Researchers show how a thin, elastic metasurface could reflect an incoming soundwave’s fundamental frequency as its second harmonic. This new material concept could enhance noise control in performances, city soundscapes and submarines.
An international team of researchers showed how a nonlinear elastic metasurface could convert a wave’s fundamental frequency to its second harmonic. Structural factors in metasurfaces, like the spatial arrangement of its molecules and its composition, underpin its optical, elastic and acoustic properties. Developing this metasurface could help architects reduce noise from performance halls to cityscapes. These findings could also enhance cloaking technology for submarines to evade SONAR detection.
Typically, when a soundwave strikes a surface, it reflects back at the same fundamental frequency with a different amplitude. Their model, reported in the Journal of Applied Physics, from AIP Publishing, shows that when a sound wave hits this metasurface, the incident fundamental frequency does not bounce back. Instead, the metasurface converts that energy into the wave’s second harmonic resonance.
Vincent Tournat, a senior research scientist in acoustics at France’s CNRS and an author on the paper, explained that “you send a A440 pitch and after reflection, this is transformed into A880 pitch.” He expounded that this wave conversion is possible “with a thin reflecting surface … much less than the acoustic wavelength.”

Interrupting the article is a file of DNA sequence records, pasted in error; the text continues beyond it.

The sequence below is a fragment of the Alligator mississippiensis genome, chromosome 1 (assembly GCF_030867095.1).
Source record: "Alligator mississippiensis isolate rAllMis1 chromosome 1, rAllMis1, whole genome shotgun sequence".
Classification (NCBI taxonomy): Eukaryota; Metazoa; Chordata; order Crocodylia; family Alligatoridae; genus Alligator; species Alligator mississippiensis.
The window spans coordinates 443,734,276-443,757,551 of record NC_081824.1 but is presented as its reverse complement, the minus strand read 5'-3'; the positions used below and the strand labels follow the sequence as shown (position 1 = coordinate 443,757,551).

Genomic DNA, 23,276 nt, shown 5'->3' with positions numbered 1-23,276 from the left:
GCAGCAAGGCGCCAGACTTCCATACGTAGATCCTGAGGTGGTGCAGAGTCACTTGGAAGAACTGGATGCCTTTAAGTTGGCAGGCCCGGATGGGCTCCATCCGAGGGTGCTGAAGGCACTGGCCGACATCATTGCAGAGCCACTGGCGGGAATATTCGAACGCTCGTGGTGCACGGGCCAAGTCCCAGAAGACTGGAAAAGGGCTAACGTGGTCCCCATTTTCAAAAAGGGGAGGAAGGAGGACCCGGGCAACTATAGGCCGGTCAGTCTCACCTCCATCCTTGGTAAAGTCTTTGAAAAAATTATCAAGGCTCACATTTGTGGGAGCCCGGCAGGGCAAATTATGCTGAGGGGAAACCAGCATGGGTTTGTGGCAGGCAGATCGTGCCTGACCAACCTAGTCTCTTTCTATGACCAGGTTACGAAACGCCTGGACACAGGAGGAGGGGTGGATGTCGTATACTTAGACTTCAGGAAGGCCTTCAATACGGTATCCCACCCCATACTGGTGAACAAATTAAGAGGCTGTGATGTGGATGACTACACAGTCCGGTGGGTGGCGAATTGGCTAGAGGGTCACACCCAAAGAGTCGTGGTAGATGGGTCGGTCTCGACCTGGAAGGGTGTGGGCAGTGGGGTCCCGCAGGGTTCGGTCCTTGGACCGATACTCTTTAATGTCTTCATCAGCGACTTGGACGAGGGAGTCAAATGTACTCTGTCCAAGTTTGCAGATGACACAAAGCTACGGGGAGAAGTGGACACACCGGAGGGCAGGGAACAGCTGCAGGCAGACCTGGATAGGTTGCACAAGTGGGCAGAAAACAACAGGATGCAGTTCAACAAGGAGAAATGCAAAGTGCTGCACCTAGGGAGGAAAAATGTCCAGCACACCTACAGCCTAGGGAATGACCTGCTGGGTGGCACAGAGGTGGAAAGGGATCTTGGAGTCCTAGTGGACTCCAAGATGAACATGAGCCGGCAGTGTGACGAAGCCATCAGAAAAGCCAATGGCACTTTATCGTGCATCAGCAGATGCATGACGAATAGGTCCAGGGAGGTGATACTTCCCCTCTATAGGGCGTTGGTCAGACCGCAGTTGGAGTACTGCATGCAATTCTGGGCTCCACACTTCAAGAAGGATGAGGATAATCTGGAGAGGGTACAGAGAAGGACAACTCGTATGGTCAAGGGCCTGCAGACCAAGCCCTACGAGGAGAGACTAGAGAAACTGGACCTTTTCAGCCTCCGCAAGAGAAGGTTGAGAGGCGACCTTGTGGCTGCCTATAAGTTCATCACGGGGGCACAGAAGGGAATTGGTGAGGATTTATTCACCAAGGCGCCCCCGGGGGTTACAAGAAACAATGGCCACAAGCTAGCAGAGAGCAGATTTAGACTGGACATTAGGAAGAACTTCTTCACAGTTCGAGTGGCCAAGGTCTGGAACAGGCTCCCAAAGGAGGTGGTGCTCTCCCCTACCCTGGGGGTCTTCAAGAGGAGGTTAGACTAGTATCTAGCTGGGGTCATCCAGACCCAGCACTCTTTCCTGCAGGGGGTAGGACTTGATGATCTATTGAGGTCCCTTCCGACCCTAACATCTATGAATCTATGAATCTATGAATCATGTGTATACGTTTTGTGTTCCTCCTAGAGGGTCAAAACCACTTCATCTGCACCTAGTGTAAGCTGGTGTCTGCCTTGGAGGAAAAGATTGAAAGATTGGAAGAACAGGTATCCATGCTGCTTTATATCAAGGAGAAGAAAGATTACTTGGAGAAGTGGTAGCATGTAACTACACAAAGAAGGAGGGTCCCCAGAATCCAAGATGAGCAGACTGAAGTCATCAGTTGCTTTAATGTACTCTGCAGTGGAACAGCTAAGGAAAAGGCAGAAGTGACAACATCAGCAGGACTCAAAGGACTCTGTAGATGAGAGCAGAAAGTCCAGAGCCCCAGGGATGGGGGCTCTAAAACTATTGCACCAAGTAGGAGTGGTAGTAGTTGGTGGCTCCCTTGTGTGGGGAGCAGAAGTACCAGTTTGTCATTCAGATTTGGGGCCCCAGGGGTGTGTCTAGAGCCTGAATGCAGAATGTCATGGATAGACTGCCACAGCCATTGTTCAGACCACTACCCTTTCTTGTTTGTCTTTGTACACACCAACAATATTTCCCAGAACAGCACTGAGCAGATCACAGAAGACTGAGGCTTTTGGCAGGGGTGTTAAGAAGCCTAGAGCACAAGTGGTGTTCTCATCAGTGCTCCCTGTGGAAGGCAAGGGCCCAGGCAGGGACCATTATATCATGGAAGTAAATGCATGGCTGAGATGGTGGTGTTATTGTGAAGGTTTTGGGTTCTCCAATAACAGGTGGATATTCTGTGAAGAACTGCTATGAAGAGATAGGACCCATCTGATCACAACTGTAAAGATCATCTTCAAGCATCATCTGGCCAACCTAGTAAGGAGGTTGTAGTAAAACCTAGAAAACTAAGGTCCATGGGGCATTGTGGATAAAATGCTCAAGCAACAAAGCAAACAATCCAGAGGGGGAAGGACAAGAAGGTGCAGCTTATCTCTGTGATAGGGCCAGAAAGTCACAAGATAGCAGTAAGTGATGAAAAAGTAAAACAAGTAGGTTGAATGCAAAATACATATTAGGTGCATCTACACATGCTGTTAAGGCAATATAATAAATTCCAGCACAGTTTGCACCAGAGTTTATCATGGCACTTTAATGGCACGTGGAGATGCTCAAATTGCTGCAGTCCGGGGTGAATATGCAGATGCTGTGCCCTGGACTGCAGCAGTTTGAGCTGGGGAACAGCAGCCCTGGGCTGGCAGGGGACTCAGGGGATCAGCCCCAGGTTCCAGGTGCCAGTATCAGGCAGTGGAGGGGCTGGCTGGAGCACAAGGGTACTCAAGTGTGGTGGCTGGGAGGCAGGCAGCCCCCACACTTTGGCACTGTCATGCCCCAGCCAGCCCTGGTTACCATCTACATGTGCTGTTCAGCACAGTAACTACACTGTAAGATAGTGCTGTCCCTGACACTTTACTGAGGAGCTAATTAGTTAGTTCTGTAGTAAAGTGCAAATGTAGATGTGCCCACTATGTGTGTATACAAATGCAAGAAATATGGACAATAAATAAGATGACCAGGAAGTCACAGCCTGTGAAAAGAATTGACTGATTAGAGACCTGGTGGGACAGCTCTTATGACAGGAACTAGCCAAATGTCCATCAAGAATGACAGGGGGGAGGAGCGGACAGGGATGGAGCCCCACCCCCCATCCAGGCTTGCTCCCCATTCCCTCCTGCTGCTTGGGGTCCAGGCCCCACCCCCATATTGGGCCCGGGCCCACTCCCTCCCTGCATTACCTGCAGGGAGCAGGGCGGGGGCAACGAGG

Tournat reports that they are among the first acoustics groups to study nonlinear acoustic metasurfaces. Their lab focuses on nonlinear acoustics, which describes high amplitude wave interactions with nonlinear elements or media. For example, this subfield studies how a sound interacts with cracks in a solid material, or how elastic waves interact with highly deformable structures.
The team developed their new metasurface concept from past experimental work. Previously, they printed soft rubber materials like PDMS, a silicon based polymer, arranged the components in rotating square configurations, and sent soundwave pulses through the structures. When pulses propagated through PDMS structures with a particular geometry, the researchers observed a strange effect: the propagation of solitons, stable nonlinear wave pulses. As a result, the highly deformable structure appeared as an ideal platform to design a specific elastic nonlinearity.
These metasurfaces could significantly advance noise control technologies because they could better isolate the main problem in noise control: low frequencies. “If you convert the energy to higher frequencies, then you can more easily absorb it later,” Tournat said.
He also cites that thin metasurfaces could become components of more complex devices like acoustic diodes and transistors. These findings could even be applied to other types of waves. In optics, metasurfaces based on a similar concept “could replace second harmonic generation (SHG) crystals used to double the frequency of a laser in transmission,” Tournat said.
These unexpected reflections are almost like a funhouse mirror for sound. “It would be analogous to look at you in a mirror and have a reflected image shifted in the ultraviolet optical range,” Tournat said. Moving forward, the team now aims to build the metasurface and experimentally test their findings.
SOURCE: AIP Publishing LLC